It has been six years since I’ve been in elementary school. Six. Long ago were the days of sharing cookies at snack time, yelling and screaming on a playground, saturated in mulch and the occasional spilled Capri Sun. No longer do afternoons consist of running outside to the beat of my imagination or laughing at childish T.V. shows or even the anticipation of the first day back to school. Elementary school feels more like an old dream now than a reality that was once mine.
And it’s sad really.
Elementary school is the kick start in your education that can really help determine your feelings towards academics in general for the rest of your life. We are taught our first basic lessons about not only scholarly things like mathematics or literature, but also valuable social lessons on how to cooperate, share, and act as a community of people.
I had been convinced for a while now that I had left the realm of elementary school style learning, moving out into the world of high school and college level lessons, with complex social meanings and deep critical style analysis on basic bodies of text.
However, these thoughts faded the moment I returned to act as a camp counselor for Vacation Bible School (VBS) for the sixth year in a row, and was assigned the task of being part of the Kindergarten team.
Now, this wasn’t my first year working with Kindergarteners. I’d worked with them for the previous year as well; chasing small children around a church for three hours, while also letting them climb all over you like kittens, fighting for a sliver of your attention. I’d never thought anything more to the idea of taking care of these four and five year old kids outside the realm of trying to understand their high pitched, slurred, little voices, and making sure that they laughed when I tickled them, or trying to figure out the best way to carry three kids while still letting one grab onto my hand; perhaps until today.
In my group, there’s a little girl named Reice. She’d been incredibly active since the first day of camp when I sat beside her and she began a very active discussion on her dog Coco and her cat that didn’t have a name. I listened intently, making sure that I nodded and smiled at all the right moments, until she was eventually quiet and decided that she wanted to run around the church chairs instead of staying seated. I swore Reice had the energy of four different five year olds all meshed together to create one super five year old of unlimited energy, and had decided that my cardio work for the day would be counted as “chasing hyperactive five year old around a church for three hours”.
As the afternoon settled in, the final activity for the day was watching a short movie about sharing. It was cheesy, with odd sound effects and a lot of bright flashy colors to keep the kids engaged with the screen as opposed to thinking about their noontime desires for lunch. Reice was finally sitting still on my lap, after having fought with me for a good fifteen minutes about wanting to go sit in the pastor’s chair on the stage. I watched her as she stared up intently at the screen, listening to the story about a boy whose family had been hit by hurricane Katrina and had to live in a shared home for a matter of months. The boy discussed vividly how thankful he was for the family his family moved in with sharing their toys with him, and helping him to feel a whole lot less like he’d lost everything.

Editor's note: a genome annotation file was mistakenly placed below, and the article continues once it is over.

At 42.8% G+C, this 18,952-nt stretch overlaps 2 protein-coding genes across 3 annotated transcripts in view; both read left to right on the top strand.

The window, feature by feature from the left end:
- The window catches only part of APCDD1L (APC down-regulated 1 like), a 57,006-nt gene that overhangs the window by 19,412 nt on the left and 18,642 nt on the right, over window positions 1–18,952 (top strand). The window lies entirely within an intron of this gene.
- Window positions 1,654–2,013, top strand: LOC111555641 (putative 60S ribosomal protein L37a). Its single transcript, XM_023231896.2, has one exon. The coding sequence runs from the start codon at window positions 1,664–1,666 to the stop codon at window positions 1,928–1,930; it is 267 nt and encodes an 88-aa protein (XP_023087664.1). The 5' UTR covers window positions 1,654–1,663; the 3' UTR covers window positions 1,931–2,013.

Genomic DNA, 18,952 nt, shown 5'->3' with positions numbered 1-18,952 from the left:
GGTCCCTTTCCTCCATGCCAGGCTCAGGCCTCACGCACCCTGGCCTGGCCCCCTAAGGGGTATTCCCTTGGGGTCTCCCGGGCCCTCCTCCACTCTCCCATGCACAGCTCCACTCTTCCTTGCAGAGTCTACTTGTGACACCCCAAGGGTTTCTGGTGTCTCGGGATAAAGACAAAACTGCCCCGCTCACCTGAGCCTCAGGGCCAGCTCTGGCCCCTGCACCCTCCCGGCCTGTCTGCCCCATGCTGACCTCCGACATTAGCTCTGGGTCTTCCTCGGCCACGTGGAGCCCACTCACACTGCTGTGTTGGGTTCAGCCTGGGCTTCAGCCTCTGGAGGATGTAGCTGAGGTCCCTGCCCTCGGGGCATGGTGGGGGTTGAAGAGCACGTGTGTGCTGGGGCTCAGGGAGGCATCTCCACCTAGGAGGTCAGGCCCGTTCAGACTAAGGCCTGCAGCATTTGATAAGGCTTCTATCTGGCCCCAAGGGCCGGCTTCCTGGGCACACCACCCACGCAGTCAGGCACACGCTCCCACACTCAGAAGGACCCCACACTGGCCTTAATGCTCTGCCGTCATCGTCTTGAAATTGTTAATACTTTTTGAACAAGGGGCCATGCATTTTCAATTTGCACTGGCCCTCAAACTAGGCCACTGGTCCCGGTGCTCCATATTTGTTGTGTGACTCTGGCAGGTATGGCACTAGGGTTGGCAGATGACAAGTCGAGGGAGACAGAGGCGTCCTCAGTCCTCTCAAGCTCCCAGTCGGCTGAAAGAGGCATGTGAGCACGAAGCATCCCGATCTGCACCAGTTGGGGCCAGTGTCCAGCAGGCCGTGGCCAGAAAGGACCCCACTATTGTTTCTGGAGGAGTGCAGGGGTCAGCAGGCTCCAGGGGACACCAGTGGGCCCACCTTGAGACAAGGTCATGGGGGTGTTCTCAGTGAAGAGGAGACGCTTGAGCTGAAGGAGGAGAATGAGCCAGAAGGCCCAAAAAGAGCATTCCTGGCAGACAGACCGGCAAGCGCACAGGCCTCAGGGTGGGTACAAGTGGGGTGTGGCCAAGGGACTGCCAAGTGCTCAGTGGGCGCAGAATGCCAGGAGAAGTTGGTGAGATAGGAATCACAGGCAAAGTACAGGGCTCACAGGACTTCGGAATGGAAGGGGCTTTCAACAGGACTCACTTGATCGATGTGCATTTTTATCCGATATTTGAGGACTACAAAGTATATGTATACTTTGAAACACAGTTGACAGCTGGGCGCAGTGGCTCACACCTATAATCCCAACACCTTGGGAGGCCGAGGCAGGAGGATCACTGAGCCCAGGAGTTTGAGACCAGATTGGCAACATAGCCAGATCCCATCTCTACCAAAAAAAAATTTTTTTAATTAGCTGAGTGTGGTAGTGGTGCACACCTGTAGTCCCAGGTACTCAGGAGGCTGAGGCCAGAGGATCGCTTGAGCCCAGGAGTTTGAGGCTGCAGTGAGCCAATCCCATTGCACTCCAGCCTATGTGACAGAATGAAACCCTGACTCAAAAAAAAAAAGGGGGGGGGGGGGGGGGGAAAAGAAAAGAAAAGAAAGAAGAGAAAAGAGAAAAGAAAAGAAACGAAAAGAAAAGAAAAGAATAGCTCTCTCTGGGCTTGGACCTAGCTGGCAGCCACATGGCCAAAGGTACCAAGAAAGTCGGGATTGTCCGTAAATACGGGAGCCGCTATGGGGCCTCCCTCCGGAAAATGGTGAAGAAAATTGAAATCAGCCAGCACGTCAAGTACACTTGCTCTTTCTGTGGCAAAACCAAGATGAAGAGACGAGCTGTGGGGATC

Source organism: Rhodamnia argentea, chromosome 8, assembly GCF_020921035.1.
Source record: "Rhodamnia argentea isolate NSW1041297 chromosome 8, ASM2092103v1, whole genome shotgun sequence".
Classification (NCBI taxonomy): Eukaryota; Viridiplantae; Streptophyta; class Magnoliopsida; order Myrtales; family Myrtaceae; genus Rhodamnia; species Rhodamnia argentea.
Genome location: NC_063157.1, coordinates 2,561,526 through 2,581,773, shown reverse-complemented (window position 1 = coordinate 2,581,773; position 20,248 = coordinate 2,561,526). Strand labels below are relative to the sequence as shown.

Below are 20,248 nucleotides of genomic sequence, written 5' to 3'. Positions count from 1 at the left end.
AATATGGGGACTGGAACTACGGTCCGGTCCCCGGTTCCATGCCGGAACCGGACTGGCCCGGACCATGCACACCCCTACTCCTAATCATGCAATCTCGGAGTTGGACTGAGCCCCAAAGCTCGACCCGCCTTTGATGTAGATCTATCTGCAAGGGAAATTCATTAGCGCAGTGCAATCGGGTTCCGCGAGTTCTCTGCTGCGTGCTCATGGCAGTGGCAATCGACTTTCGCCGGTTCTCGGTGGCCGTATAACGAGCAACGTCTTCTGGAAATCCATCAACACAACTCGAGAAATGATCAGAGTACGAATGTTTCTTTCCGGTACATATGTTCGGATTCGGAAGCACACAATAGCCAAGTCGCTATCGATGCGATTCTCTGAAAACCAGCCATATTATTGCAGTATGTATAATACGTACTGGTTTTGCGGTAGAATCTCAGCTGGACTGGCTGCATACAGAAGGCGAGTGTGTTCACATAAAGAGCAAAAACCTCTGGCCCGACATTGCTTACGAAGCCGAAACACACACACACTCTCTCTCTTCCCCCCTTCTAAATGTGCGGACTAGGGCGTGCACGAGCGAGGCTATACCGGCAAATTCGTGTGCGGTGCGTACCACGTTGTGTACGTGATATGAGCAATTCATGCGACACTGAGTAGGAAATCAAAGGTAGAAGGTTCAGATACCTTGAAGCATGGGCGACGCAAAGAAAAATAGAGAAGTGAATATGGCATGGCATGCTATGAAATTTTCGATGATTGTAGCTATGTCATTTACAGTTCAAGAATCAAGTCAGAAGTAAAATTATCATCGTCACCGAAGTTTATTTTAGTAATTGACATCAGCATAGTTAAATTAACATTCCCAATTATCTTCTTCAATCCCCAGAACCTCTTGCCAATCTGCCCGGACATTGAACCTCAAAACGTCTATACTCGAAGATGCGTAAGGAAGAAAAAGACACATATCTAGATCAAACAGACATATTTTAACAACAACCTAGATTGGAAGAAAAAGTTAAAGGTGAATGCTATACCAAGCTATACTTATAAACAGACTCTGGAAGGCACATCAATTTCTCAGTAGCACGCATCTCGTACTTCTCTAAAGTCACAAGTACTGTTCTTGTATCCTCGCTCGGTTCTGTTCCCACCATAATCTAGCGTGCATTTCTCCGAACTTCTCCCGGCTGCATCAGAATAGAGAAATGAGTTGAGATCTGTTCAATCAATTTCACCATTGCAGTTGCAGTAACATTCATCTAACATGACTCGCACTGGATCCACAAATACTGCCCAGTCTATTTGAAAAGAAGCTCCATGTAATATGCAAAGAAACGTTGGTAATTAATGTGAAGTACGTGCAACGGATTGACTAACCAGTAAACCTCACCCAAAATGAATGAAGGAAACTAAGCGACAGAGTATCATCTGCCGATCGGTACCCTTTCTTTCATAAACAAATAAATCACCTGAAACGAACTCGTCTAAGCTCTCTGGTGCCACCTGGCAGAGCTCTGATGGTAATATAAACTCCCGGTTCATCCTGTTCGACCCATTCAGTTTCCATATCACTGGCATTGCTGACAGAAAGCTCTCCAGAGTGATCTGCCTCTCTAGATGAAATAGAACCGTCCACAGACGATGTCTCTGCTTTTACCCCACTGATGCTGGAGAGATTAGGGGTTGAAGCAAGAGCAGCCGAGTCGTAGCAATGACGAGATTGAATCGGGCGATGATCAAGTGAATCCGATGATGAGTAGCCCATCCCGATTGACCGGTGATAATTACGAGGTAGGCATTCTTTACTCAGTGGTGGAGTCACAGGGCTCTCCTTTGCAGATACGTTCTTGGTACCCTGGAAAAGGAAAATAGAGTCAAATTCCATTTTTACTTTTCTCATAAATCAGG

“This is for you.”
Reice was poking me in the side, big blue eyes wide. I looked down into her small hands to see that she was holding a small plastic red gem.
“For me?” I asked, taking the gem from her and looking it over.
Reice nodded. “Because it’s shiny. And I like it. So you’ll like it.”
“You don’t have to give it to me.” I laughed. “Don’t you want something shiny and pretty to take home today?”
Reice shook her head and wrapped my fingers around the gem, enclosing it in my hand.
“No. I gave it to you. So you have to keep it now. Because it’s special.”
She then went back to watching the rest of the short movie, before squirming around a bit more until her mom came and picked her up; waving goodbye to me and running out of the chapel. I held on to the little gem in my hands, before eventually slipping it into my pocket.
I think that the older we get, the more we forget that sometimes the most precious things come in the smallest of packages. When we continuously get caught up in the notion of this big world, it makes it easy for us to forget that we are in fact still part of a smaller one just the same. The smallest interactions we have on a daily basis matter just as much as the large scale impact that we hope to one day finalize in ourselves. The people we are, meet, and become, are truly a part of something magical, and overlooking it takes away from so much magic; so much magic that we knew as young, fresh-eyed kids, and lost in the blind transition to teenage and adulthood. We’ve learned so much since our early days, and have come such a long way, but some of the most valuable lessons come in those tiny packages and small notions.
They might come in kindergarteners.
Maybe even in red plastic gems.
Poulson is an editor for The Millennial Times.